Defensively, try to clamp down on a couple guys. I know there’s a couple of breakdowns. Early in the game for example, Brendo [Wong of Furious] comes early, gets a disc, and throws a smooth 30-40 yd “huck” to Ty Barbieri, and Mikey [Mackenzie of GOAT] gets beat deep. I still remember now thinking that was a violation of our gameplan, which is don’t let Ty go deep, back Ty, and make him come under. He was a tough guy to stop that game whether he knows it or not.
Berezan: It was clear by that point our offense was not clicking. It was a combination of a few things there. GOAT was doing a really good job with some strategic switches and poaches to kind of break up our flow and take away our deep game which is one of our biggest strengths as a team. We were having a hard time making adjustments to it. I think, in the moment, some of our players who were less experienced and a bit newer were struggling a bit to get into their groove. I wouldn’t say necessarily that somebody had a particularly bad game, but I think a lot of guys really struggled to get their game going and get some momentum built.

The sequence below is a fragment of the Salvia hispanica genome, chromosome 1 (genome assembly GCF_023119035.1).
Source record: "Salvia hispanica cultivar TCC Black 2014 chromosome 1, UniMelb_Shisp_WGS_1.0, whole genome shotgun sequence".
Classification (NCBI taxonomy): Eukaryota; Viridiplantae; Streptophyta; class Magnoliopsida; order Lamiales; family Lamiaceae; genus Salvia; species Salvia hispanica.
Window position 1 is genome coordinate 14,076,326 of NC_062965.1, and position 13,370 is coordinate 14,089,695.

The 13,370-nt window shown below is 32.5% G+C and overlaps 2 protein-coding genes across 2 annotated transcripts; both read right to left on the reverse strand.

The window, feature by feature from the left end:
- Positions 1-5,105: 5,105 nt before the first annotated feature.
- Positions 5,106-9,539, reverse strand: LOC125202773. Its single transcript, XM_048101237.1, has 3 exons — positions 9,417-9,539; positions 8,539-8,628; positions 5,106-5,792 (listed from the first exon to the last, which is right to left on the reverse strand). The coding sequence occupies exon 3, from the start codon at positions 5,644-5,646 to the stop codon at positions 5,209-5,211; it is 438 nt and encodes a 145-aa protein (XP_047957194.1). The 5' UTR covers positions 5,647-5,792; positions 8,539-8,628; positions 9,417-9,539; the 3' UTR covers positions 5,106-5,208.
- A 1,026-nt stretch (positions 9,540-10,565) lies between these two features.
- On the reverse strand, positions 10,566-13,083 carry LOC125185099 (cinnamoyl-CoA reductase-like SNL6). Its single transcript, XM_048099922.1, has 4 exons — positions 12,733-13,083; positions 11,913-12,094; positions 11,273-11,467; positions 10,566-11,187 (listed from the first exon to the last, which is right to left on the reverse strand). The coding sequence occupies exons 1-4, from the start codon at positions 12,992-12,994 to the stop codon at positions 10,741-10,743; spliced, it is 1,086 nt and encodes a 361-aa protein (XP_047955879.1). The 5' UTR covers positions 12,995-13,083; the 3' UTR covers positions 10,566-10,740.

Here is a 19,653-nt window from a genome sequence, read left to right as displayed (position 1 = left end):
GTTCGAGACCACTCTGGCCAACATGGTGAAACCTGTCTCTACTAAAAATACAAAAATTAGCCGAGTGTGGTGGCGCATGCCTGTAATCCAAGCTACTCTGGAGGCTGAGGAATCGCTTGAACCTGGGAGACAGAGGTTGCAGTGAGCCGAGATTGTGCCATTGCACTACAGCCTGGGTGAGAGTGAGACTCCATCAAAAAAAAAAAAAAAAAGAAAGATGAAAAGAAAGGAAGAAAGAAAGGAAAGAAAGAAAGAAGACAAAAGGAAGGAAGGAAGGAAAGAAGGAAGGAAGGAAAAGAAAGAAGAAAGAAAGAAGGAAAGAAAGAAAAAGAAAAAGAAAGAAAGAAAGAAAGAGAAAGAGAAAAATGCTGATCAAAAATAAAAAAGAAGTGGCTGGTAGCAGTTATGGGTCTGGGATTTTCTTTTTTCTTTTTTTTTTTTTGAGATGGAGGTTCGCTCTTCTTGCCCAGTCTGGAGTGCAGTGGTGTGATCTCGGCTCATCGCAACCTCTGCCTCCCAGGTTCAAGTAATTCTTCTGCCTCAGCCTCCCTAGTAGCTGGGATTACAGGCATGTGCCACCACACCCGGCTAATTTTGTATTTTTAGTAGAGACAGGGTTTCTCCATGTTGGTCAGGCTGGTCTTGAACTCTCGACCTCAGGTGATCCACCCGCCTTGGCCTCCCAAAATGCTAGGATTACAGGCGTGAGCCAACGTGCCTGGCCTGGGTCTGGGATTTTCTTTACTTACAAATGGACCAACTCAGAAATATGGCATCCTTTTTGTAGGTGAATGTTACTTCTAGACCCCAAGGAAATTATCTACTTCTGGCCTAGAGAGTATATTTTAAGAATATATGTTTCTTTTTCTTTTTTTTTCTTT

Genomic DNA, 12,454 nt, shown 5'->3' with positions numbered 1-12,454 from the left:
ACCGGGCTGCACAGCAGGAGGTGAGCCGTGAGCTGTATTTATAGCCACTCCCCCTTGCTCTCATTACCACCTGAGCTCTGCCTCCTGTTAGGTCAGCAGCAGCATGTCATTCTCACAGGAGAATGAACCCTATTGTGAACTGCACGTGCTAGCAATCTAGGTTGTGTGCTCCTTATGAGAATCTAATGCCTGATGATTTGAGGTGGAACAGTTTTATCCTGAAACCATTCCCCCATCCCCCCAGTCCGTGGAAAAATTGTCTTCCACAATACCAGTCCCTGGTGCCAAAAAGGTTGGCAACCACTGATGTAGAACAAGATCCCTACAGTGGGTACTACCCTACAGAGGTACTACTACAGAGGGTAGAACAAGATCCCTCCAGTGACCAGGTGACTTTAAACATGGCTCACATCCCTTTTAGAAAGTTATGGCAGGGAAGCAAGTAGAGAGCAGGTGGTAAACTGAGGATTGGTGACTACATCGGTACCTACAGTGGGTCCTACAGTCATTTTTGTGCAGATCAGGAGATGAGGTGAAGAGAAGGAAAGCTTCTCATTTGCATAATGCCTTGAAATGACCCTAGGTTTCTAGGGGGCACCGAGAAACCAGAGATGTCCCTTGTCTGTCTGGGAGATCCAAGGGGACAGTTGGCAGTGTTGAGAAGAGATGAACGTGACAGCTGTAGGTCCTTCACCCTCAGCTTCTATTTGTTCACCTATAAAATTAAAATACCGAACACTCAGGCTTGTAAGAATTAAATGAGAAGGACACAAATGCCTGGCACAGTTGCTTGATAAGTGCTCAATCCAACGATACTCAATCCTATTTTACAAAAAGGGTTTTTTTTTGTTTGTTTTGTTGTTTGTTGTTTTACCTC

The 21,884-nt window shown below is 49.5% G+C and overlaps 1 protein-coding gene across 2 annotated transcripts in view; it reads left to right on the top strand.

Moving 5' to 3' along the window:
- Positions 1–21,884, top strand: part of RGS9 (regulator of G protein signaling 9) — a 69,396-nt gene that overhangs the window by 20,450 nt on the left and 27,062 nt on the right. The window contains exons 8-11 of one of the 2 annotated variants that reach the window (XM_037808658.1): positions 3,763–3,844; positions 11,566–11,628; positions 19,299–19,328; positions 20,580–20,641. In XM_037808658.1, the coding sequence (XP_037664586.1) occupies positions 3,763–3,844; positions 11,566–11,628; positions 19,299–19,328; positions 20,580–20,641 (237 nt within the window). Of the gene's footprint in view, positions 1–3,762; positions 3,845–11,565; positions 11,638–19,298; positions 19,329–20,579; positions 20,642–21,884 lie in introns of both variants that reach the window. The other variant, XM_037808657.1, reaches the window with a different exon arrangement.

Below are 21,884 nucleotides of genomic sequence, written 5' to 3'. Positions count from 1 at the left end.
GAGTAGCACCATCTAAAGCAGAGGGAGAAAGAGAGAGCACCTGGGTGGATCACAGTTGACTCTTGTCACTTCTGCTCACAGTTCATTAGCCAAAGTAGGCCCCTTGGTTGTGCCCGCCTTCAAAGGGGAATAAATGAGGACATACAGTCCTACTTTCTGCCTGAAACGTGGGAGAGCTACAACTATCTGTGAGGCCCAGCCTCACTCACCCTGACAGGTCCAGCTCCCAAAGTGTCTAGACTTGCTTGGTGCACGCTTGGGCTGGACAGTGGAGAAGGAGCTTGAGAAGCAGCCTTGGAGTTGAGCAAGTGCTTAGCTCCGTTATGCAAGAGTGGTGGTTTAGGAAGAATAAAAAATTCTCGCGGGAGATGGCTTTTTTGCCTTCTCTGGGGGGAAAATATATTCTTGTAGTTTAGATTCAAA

I think it was a combination of those 3 things where guys were maybe feeling the pressure of the moment a little bit, me not having done in retrospect the kind of preparation that was required, and GOAT employing smart, well-matched defense against us that really made us struggle on the offensive end.
GOAT Gets the First Break out of Half
Both teams start the second half off with two turnover-free holds apiece. GOAT leads 10-9 before punching in the first break of the second half. Toronto’s JJ Edwards gets his second goal of the game off a Toly Vasilyev around backhand to push GOAT’s lead to two.
Edwards: Toly is one of those players who has this crazy vision of the field, which I love. It’s such a crazy throw because I’m behind all the other players and, to see that, you have to have such an awareness.
A Will Vu Foot Block Leads to a Furious Break and a Tie Game
After a Furious hold to get back within one at 11-10, commentator Clayton Howlett notifies the audience at home that GOAT has received its second technical of the game for swearing. On the ensuing point, Will Vu gets a foot block on Thomson McKnight which gives Furious a short field to work with. Baylis hammers to Gee for a Furious break and his second assist off of a hammer. Gee shows some enthusiasm and completely tacos the disc in his celebration.
Adrian Yearwood [GOAT #81 2008-Present]: I have been playing with Thomson for 13 years, and I can count on one hand the number of times I’ve seen Thomson get hand blocked in a game. It was not a death knell for sure, but super surprising. Big ups to Will. It was a great block.